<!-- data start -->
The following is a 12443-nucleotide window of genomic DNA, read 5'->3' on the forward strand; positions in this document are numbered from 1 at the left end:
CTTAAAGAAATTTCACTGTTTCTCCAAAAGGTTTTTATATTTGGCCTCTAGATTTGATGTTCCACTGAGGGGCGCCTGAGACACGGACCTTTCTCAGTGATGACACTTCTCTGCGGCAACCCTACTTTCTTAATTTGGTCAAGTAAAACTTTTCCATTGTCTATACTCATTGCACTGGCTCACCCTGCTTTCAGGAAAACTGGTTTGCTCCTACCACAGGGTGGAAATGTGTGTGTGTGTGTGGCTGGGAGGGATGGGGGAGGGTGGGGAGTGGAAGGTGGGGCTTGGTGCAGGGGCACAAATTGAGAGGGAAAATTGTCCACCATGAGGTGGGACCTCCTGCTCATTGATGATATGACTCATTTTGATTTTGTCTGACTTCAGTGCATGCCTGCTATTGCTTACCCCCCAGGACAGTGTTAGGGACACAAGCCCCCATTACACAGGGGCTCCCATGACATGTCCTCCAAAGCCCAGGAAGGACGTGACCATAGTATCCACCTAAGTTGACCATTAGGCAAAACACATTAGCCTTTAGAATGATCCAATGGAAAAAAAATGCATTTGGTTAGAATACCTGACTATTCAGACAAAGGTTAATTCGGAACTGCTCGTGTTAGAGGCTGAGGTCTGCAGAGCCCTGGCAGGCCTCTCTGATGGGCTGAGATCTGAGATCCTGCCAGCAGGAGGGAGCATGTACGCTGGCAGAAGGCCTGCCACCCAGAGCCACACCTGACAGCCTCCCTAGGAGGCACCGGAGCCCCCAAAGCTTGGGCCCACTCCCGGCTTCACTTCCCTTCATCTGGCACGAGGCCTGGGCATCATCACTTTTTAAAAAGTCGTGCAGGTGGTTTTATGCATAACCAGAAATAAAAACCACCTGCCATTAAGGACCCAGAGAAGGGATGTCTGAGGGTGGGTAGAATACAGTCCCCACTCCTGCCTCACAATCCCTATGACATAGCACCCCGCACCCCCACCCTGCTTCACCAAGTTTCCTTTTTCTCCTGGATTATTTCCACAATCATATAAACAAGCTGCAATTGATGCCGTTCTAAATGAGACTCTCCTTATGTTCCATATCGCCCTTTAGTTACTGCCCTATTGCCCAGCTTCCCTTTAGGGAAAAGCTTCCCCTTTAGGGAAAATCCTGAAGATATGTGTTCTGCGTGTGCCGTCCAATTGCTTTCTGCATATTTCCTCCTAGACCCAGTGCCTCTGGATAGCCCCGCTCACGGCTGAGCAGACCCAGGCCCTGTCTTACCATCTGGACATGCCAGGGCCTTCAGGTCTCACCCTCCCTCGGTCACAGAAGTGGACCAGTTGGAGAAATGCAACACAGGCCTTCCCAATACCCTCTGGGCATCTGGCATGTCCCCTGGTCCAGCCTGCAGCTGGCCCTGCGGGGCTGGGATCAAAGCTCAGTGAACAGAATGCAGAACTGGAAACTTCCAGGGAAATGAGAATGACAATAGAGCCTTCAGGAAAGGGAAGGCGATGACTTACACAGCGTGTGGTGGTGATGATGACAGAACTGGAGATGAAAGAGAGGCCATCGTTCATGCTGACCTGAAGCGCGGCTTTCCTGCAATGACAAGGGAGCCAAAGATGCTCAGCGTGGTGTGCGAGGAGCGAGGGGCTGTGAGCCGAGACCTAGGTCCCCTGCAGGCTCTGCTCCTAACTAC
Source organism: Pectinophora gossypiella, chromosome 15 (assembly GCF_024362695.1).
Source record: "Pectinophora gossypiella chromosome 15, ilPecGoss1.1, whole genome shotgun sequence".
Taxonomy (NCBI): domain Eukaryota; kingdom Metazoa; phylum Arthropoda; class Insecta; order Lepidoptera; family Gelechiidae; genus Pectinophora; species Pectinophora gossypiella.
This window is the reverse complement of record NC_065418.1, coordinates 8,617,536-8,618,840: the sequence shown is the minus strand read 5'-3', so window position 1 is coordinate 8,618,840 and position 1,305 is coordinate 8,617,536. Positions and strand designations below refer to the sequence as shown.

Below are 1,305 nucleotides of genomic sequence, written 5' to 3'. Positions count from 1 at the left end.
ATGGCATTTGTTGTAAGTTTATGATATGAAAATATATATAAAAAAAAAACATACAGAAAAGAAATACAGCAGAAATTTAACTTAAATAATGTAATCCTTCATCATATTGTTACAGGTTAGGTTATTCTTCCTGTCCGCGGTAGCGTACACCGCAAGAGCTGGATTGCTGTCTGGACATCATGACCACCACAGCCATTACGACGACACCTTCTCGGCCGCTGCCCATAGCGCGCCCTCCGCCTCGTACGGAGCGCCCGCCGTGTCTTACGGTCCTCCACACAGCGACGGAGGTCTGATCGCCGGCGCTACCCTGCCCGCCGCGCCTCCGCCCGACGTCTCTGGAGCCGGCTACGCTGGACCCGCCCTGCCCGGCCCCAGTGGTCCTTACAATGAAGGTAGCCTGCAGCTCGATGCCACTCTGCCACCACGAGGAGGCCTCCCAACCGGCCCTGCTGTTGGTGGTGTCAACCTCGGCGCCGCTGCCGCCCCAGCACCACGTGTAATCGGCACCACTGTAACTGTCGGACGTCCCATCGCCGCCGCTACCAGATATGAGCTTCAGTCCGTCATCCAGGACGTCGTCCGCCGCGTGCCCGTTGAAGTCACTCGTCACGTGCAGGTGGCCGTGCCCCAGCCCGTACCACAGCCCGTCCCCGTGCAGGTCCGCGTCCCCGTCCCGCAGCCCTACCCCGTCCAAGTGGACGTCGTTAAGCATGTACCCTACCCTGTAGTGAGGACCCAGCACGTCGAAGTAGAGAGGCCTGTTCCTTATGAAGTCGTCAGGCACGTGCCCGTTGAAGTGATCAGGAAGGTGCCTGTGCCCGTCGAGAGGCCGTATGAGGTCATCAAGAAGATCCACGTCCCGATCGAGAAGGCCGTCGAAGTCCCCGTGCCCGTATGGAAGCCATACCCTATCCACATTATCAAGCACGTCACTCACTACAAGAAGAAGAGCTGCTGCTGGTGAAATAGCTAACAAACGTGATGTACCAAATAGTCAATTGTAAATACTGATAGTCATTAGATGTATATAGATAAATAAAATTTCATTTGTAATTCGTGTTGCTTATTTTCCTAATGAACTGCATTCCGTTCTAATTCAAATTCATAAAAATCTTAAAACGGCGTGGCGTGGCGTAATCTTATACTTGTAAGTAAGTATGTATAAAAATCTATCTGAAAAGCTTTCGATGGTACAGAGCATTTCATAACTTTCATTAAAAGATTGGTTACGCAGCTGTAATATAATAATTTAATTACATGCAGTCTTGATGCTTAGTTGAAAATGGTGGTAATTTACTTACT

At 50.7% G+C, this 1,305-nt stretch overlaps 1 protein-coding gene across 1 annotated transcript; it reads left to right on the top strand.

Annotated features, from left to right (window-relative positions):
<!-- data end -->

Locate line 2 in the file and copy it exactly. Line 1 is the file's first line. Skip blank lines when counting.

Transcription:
CTTAAAGAAATTTCACTGTTTCTCCAAAAGGTTTTTATATTTGGCCTCTAGATTTGATGTTCCACTGAGGGGCGCCTGAGACACGGACCTTTCTCAGTGATGACACTTCTCTGCGGCAACCCTACTTTCTTAATTTGGTCAAGTAAAACTTTTCCATTGTCTATACTCATTGCACTGGCTCACCCTGCTTTCAGGAAAACTGGTTTGCTCCTACCACAGGGTGGAAATGTGTGTGTGTGTGTGGCTGGGAGGGATGGGGGAGGGTGGGGAGTGGAAGGTGGGGCTTGGTGCAGGGGCACAAATTGAGAGGGAAAATTGTCCACCATGAGGTGGGACCTCCTGCTCATTGATGATATGACTCATTTTGATTTTGTCTGACTTCAGTGCATGCCTGCTATTGCTTACCCCCCAGGACAGTGTTAGGGACACAAGCCCCCATTACACAGGGGCTCCCATGACATGTCCTCCAAAGCCCAGGAAGGACGTGACCATAGTATCCACCTAAGTTGACCATTAGGCAAAACACATTAGCCTTTAGAATGATCCAATGGAAAAAAAATGCATTTGGTTAGAATACCTGACTATTCAGACAAAGGTTAATTCGGAACTGCTCGTGTTAGAGGCTGAGGTCTGCAGAGCCCTGGCAGGCCTCTCTGATGGGCTGAGATCTGAGATCCTGCCAGCAGGAGGGAGCATGTACGCTGGCAGAAGGCCTGCCACCCAGAGCCACACCTGACAGCCTCCCTAGGAGGCACCGGAGCCCCCAAAGCTTGGGCCCACTCCCGGCTTCACTTCCCTTCATCTGGCACGAGGCCTGGGCATCATCACTTTTTAAAAAGTCGTGCAGGTGGTTTTATGCATAACCAGAAATAAAAACCACCTGCCATTAAGGACCCAGAGAAGGGATGTCTGAGGGTGGGTAGAATACAGTCCCCACTCCTGCCTCACAATCCCTATGACATAGCACCCCGCACCCCCACCCTGCTTCACCAAGTTTCCTTTTTCTCCTGGATTATTTCCACAATCATATAAACAAGCTGCAATTGATGCCGTTCTAAATGAGACTCTCCTTATGTTCCATATCGCCCTTTAGTTACTGCCCTATTGCCCAGCTTCCCTTTAGGGAAAAGCTTCCCCTTTAGGGAAAATCCTGAAGATATGTGTTCTGCGTGTGCCGTCCAATTGCTTTCTGCATATTTCCTCCTAGACCCAGTGCCTCTGGATAGCCCCGCTCACGGCTGAGCAGACCCAGGCCCTGTCTTACCATCTGGACATGCCAGGGCCTTCAGGTCTCACCCTCCCTCGGTCACAGAAGTGGACCAGTTGGAGAAATGCAACACAGGCCTTCCCAATACCCTCTGGGCATCTGGCATGTCCCCTGGTCCAGCCTGCAGCTGGCCCTGCGGGGCTGGGATCAAAGCTCAGTGAACAGAATGCAGAACTGGAAACTTCCAGGGAAATGAGAATGACAATAGAGCCTTCAGGAAAGGGAAGGCGATGACTTACACAGCGTGTGGTGGTGATGATGACAGAACTGGAGATGAAAGAGAGGCCATCGTTCATGCTGACCTGAAGCGCGGCTTTCCTGCAATGACAAGGGAGCCAAAGATGCTCAGCGTGGTGTGCGAGGAGCGAGGGGCTGTGAGCCGAGACCTAGGTCCCCTGCAGGCTCTGCTCCTAACTAC